2010-09-07: Taken




September 7, 2010




"I don't know who you are. I don't know what you want. If you are looking for ransom, I can tell you I don't have money. But what I do have are a very particular set of skills; skills I have acquired over a very long career. Skills that make me a nightmare for people like you. If you let my daughter go now, that'll be the end of it. I will not look for you, I will not pursue you. But if you don't, I will look for you, I will find you, and I will kill you."

— Bryan, Taken

There are few places as magical as Paris at sunset. Called the "City of Light" for a reason, the setting sun casts a golden glow on the buildings and streets, and of course the waterways that make for romantic boat rides past the Eiffel Tower at dusk.

Romance is the furthest thing from Alexis Martin's mind — or it should be, weighed down as her arms are by a stack of paperwork as she makes her way from the steps of the Metro station out onto the street above, dappled with fading sunlight. It's hard not to have a little romance on the mind in Paris, since beautiful Parisians in love seem to be everywhere, but Alexis is not here for such matters. She is here to study and work, having scored a prestige internship at the American Embassy.

The blond cheerleader heaves a sigh as she makes the walk from the Metro station toward her tiny apartment on Rue Mouffetard above a butcher's shop. The most romantic city in the world — and she's going home to work on paperwork all night long. C'est la vie.

Not far behind Alexis, a curly blonde haired woman, dressed in a black trench coat and matching beret argues loudly with a man in clumsy, broken French found within an English-French dictionary. «I don't want the duck to go out at midnight!» she states in perfect French, although it's not remotely what she's trying to say. Behind her thick framed glasses she squints at him as he yells again.

«There won't be ducks there! Just you, me, the moon, wine — the stars… love…» the dark haired Parisian returns, determined to get his way in this regard. He reaches forward to grasp her wrist. She instinctively pulls away, still wholly confused as to what is actually transpiring.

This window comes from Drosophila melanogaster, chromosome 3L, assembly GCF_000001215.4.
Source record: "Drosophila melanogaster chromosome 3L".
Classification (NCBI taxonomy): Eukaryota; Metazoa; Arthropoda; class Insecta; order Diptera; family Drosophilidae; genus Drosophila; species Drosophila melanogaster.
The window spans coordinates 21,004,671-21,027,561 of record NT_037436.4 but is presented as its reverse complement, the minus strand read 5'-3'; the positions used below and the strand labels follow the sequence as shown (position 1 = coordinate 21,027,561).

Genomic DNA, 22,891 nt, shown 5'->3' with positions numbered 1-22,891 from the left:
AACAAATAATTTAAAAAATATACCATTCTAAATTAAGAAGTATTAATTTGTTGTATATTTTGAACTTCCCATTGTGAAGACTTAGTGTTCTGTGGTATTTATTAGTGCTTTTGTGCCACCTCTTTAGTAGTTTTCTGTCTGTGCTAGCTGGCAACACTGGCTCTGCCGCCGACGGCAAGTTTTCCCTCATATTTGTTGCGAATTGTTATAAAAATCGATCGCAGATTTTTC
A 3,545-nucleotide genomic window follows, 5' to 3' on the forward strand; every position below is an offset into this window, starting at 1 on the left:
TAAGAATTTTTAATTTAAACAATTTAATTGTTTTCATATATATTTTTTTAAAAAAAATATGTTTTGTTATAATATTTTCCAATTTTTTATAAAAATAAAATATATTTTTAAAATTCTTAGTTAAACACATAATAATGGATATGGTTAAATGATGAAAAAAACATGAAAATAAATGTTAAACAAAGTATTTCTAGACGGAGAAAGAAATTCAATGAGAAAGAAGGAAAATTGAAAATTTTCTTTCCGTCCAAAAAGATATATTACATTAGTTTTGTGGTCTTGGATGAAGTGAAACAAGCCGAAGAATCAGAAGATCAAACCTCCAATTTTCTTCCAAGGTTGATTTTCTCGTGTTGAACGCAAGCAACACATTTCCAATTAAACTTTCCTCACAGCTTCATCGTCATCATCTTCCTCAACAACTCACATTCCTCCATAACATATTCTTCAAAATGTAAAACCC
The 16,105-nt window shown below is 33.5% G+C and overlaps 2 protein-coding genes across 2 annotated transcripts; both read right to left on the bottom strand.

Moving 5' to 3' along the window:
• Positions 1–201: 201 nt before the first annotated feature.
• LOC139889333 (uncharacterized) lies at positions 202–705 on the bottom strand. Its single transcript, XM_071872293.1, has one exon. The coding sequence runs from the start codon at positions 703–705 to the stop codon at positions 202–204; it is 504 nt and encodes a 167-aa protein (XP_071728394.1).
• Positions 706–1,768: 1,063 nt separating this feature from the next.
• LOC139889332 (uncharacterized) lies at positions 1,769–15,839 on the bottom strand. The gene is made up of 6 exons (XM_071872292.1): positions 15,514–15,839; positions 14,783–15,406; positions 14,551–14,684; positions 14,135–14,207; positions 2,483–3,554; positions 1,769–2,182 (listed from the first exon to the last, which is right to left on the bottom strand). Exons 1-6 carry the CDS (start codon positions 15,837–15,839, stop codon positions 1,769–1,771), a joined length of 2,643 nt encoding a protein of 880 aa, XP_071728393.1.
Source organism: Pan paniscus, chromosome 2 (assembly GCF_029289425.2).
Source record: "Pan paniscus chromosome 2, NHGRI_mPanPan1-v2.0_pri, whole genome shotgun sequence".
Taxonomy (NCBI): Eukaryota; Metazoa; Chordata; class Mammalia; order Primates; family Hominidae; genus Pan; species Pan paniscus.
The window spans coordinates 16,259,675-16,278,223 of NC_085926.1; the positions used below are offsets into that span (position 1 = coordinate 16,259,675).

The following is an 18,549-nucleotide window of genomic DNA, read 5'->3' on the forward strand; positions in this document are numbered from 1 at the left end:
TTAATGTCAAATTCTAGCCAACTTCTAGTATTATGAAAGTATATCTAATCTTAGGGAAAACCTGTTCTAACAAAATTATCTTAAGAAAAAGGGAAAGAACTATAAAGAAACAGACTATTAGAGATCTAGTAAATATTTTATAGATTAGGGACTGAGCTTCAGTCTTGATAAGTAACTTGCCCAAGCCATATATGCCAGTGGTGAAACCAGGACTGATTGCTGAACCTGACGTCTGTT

Duck? What? Alexis frowns at the strange discussion taking place behind her over her shoulder, then sees the woman evading that grasp from the Frenchman. "«Pardon me, is there a problem?»" Alexis asks in French, her own accent good if a little bit "studied," a little too bookish and prim for her to be mistaken for a native, though the natives might assume she's from a French speaking neighboring country rather than a bumbling American.

She has the inability to just walk away — if the man is pushing the curly-haired woman, Lexie isn't about to let him manipulate her, especially if the woman doesn't understand what the man is asking of her. She swaps to English. "Do you speak English? I can translate, if it's a language barrier problem," she offers in her American accent.

"«No problem!>" the man stipulates emphatically. He's all too happy getting together with the blonde without a duck, all he needs is her company, wine, the moon…. you get the picture.

The blonde, however, completely relaxes at the American accent. "Oh thank goodness!" the woman's voice comes out in a slight Southern drawl, not clipped, or precise in the words, instead relaxed, overanunciated and warm with an odd hospitality. "I do speak English! Bless yer heart!" the blonde raises a hand over her chest the ache inside her subsiding for some level of familiarity. "I 'ave no ideeah what he wants from me! I'm tryin' hard to make heads or tails what he's askin' me, but I can't understand…"